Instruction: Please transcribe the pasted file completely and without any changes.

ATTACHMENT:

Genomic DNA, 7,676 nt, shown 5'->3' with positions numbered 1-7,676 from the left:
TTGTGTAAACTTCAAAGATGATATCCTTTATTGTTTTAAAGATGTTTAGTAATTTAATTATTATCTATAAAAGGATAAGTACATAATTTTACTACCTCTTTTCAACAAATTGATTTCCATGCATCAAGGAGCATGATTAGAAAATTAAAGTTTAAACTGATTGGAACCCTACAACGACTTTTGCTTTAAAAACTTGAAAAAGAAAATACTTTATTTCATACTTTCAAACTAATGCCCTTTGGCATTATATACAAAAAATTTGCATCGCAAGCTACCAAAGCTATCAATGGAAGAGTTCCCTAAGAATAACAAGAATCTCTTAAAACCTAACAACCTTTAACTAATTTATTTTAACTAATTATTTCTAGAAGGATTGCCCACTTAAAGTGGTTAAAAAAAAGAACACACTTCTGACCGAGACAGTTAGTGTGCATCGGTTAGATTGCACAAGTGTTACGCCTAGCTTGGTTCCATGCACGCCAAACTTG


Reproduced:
Genomic DNA, 7,676 nt, shown 5'->3' with positions numbered 1-7,676 from the left:
TTGTGTAAACTTCAAAGATGATATCCTTTATTGTTTTAAAGATGTTTAGTAATTTAATTATTATCTATAAAAGGATAAGTACATAATTTTACTACCTCTTTTCAACAAATTGATTTCCATGCATCAAGGAGCATGATTAGAAAATTAAAGTTTAAACTGATTGGAACCCTACAACGACTTTTGCTTTAAAAACTTGAAAAAGAAAATACTTTATTTCATACTTTCAAACTAATGCCCTTTGGCATTATATACAAAAAATTTGCATCGCAAGCTACCAAAGCTATCAATGGAAGAGTTCCCTAAGAATAACAAGAATCTCTTAAAACCTAACAACCTTTAACTAATTTATTTTAACTAATTATTTCTAGAAGGATTGCCCACTTAAAGTGGTTAAAAAAAAGAACACACTTCTGACCGAGACAGTTAGTGTGCATCGGTTAGATTGCACAAGTGTTACGCCTAGCTTGGTTCCATGCACGCCAAACTTG